Deird, it would follow, then, that for maximum utility one should be able to assign one of three (male, female, neuter) genders to any noun, via some standardized altering, to allow for three separate pronouns in any given sentence…
    That… would be kind of wonderful. :D
    Our culture still hasn’t fully outgrown the idiotic custom of male ship captains referring to vessels as female.
    What about female ship captains? Are they allowed to have female ships?

  • Serpent’s Choice

    Clearly, the copiers at my work are male then. They run fine for a couple of minutes, but then they pass right out even if the person making copies wasn’t done yet.

  • Lunch Meat

    I’m not caught up on comments yet, but I wanted to update anyone who was concerned–I’m home, Husband is doing well, second-degree burns on both hands but they’re healing well and not infected. He won’t be able to work for a week but his boss is okay with it and we have money in case of emergency. So, yay! Thanks for the good thoughts!

  • http://brainfroth.wordpress.com Froth

    It’s not just the captains that give ships gender. I was taught that all ships are female.

  • http://www.etsy.com/shop/sunbowgems MercuryBlue

    Deird, it would follow, then, that for maximum utility one should be able to assign one of three (male, female, neuter) genders to any noun, via some standardized altering, to allow for three separate pronouns in any given sentence…
    I like the system a friend of mine came up with for her conlang. Female nouns end in i, male in e, something neither male nor female in a, someone both male and female (a group of people, God, and while I’m sure this one never occurred to her, an intersexed or trans individual such as would prefer to be referred to in English as ‘ze’ or ‘they’) in o, same vowels constituted the subjective and objective third-person pronouns, with u as the second-person and y as the first-person.
    (She designed her world to have attained almost perfect gender parity and remain ragingly homophobic. It makes my heart hurt. This is why we no longer speak.)

  • Tonio

    She designed her world to have attained almost perfect gender parity and remain ragingly homophobic.

    That sounds highly unusual, because I’ve noticed a very strong correlation between homophobia and sexism.

  • http://profile.typepad.com/ministerformagic Pius Thicknesse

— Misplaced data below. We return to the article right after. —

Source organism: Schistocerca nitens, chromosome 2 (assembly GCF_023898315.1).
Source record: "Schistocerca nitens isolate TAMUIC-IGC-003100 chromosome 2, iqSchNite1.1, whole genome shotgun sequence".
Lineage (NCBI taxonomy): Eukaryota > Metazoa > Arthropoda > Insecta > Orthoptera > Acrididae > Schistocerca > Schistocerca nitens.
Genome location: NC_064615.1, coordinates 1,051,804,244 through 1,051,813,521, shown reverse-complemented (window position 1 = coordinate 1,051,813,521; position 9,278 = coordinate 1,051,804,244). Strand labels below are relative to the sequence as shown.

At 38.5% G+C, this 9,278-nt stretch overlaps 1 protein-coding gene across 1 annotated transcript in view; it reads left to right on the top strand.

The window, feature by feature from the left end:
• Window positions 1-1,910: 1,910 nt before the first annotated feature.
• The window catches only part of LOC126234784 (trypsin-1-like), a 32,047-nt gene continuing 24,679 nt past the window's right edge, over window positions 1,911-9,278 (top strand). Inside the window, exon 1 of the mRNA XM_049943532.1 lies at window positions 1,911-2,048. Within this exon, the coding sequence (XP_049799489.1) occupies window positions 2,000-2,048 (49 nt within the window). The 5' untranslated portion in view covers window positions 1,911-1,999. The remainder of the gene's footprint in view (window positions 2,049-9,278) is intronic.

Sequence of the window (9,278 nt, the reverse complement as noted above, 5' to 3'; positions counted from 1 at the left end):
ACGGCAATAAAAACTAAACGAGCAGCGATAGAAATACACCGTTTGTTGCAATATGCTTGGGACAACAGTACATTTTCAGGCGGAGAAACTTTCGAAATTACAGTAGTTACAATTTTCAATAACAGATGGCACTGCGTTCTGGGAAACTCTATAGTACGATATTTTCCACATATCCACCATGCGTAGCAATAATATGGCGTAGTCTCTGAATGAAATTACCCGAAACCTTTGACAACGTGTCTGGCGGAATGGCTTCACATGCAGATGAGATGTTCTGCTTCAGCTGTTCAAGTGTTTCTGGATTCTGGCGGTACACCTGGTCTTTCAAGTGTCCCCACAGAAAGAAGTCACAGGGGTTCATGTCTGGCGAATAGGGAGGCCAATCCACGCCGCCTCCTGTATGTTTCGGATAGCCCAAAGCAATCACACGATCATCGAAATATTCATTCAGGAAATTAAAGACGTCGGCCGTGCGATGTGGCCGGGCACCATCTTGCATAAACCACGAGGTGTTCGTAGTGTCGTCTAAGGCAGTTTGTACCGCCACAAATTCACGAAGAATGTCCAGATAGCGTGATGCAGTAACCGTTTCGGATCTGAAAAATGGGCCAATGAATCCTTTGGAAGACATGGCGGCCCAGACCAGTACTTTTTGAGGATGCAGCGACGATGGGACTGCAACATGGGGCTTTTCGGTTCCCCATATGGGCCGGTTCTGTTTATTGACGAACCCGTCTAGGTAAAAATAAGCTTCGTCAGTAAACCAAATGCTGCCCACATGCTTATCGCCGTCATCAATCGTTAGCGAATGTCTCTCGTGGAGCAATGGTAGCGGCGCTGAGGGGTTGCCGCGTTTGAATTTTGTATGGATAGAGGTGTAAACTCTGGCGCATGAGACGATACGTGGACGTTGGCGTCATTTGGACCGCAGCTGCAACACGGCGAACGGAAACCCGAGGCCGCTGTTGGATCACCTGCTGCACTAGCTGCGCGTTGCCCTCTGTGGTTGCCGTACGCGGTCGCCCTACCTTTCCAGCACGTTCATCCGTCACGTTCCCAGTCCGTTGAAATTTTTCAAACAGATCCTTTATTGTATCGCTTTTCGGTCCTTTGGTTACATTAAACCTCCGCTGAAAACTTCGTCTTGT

@Lunch Meat: Yay! Whew!
    As for grammar generally? I’m kind of in love with Afrikaans (ironically, I can barely speak/understand it) because all verbs conjugate the same way at least in the present, regardless of the subject pronoun. There are also no gendered nouns, and it shares with English a single indefinite article (‘n) and definite article (die).
    Esperanto gave me fits partly because the “and”-word in Esperanto is not typical of most European Latinate or Germanic languages. I keep wanting to say “et” or “y” instead of “kaj” which is the “and”-word derived from Greek.
    If you look at the majority of European languages (English included), the “and”-word tends to start with a vowel. Examples: et, y, e, i, in, und, en, og, and on you go.
    This relatively counterintuitive choice by Zamenhof for a very common linking word is actually one of the ongoing burrs under my saddle about finding it relatively cumbersome to master Esperanto.
    Call me nitpicky, but if you’re gonna make a conlang for Pete’s sake at least construct the basic building blocks of vocabulary out of words most of the speakers will see as cognates in their own languages to a greater or lesser extent.

  • renniejoy

    Lori – My birthday is also Jan. 9! We’re “twins”!
    I get geeked out that 1-9-75 (MM-DD-YY) is the same as 1975, but I’ve had more than one person think that I was saying that my DOB was the 19th, instead of the 9th. :(
    Pronouns with indistinct antecedents, arrgh! Which one was the “he” and which one was the “him” again?
    Glad to hear that people are doing okay – hugs to everyone!

  • http://profile.typepad.com/ministerformagic Pius Thicknesse

    *cough* 1975 person here too. :D
    @renniejoy: *fist bump*? :)

  • http://profile.typepad.com/ministerformagic Pius Thicknesse

    Er, that is to say I was born in 1975. But not, unfortunately, in January.

  • http://profile.typepad.com/cityofladiesblogspotcom Rebecca

    It can help you identify what words are connected, and it saves you the trouble of saying “male dog” and “female dog” because the information is already included within the word.
    Not necessarily – Italian has cane and cagna, French has chien and chienne, but you have to add an extra word if you want to convey, say, “the male giraffe” or “the female koala.”
    @Deird: so cool!

  • Own This Idea Cheap

    ‘I just looked up the lyrics, and they sound uncomfortably close to date rape. ‘
    Or two people following the socially expected roles governing actually, you know, engaging in that old fashioned ‘hanky panky.’
    Where the woman is expected to be saying ‘no,’ since good girls never – well, they could, but the conditions involved required teams of movie censors to clarify, including making sure the script punished them for any infraction breaking the rules that good girls had to follow. (I thought about writing women or females, but ‘girls’ hits that mid-century American framework pretty well – an alien world to me in a lot of ways, but so desperately yearned for by many.)